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Intrigued, Schwartz asked Harman about this mystery man and, piece by piece, began to put together much of the tale of Hubbard’s life. The young futurist soon realized that “most of the people I was meeting who had interesting ideas had tripped with Hubbard: professors at Stanford, Berkeley, the staff at SRI, computer engineers, scientists, writers. And all of them had been transformed by the experience.” Schwartz said that several of the early computer engineers relied on LSD in designing circuit chips, especially in the years before they could be designed on computers. “You had to be able to visualize a staggering complexity in three dimensions, hold it all in your head. They found that LSD could help.”

Schwartz eventually realized that “everyone in that community”—referring to the Bay Area tech crowd in the 1960s and early 1970s, as well as the people in and around Stewart Brand’s Whole Earth Network—“had taken Hubbard LSD.”

Why were engineers in particular so taken with psychedelics? Schwartz, himself trained as an aerospace engineer, thinks it has to do with the fact that unlike the work of scientists, who can simplify the problems they work on, “problem solving in engineering always involves irreducible complexity. You’re always balancing complex variables you can never get perfect, so you’re desperately searching to find patterns. LSD shows you patterns.

“I have no doubt that all that Hubbard LSD all of us had taken had a big effect on the birth of Silicon Valley.”

Stewart Brand received his own baptism in Hubbard LSD at IFAS in 1962, with James Fadiman presiding as his guide. His first experience with LSD “was kind of a bum trip,” he recalls, but it led to a series of other journeys that reshaped his worldview and, indirectly, all of ours. The Whole Earth Network Brand would subsequently gather together (which included Peter Schwartz, Esther Dyson, Kevin Kelly, Howard Rheingold, and John Perry Barlow) and play a key role in redefining what computers meant and did, helping to transform them from a top-down tool of the military-industrial complex—with the computer punch card a handy symbol of Organization Man—into a tool of personal liberation and virtual community, with a distinctly countercultural vibe. How much does the idea of cyberspace, an immaterial realm where one can construct a new identity and merge with a community of virtual others, owe to an imagination shaped by the experience of psychedelics? Or for that matter virtual reality?* The whole notion of cybernetics, the idea that material reality can be translated into bits of information, may also owe something to the experience of LSD, with its power to collapse matter into spirit.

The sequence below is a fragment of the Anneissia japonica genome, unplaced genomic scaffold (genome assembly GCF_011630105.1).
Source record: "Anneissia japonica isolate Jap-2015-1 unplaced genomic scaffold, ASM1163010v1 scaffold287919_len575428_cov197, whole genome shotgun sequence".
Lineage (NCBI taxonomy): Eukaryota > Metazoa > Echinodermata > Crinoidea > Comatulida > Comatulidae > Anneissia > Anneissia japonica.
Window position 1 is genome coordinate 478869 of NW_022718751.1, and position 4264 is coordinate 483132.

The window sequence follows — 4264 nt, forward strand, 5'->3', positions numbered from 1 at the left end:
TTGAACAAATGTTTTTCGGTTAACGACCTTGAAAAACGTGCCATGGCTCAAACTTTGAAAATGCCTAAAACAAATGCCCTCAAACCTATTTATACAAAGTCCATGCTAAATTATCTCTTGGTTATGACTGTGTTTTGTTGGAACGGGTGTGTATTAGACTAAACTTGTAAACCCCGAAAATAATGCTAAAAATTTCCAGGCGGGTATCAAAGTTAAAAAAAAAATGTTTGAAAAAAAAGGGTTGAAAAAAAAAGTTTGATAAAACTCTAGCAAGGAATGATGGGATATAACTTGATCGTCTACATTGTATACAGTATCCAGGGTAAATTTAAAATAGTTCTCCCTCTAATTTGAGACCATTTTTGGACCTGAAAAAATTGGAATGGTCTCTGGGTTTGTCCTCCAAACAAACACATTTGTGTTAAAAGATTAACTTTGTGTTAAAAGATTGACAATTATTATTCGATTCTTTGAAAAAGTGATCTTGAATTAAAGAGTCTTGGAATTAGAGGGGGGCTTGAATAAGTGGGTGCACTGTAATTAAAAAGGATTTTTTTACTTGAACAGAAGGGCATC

Brand thinks LSD’s value to his community was as an instigator of creativity, one that first helped bring the power of networked computers to people (via SRI computer visionaries such as Doug Engelbart and the early hacker community), but then was superseded by the computers themselves. (“At a certain point, the drugs weren’t getting any better,” Brand said, “but the computers were.”) After his experience at IFAS, Brand got involved with Ken Kesey and his notorious Acid Tests, which he describes as “a participatory art form that led directly to Burning Man,” the annual gathering of the arts, technology, and psychedelic communities in the Nevada desert. In his view, LSD was a critical ingredient in nourishing the spirit of collaborative experiment, and tolerance of failure, that distinguish the computer culture of the West Coast. “It gave us permission to try weird shit in cahoots with other people.”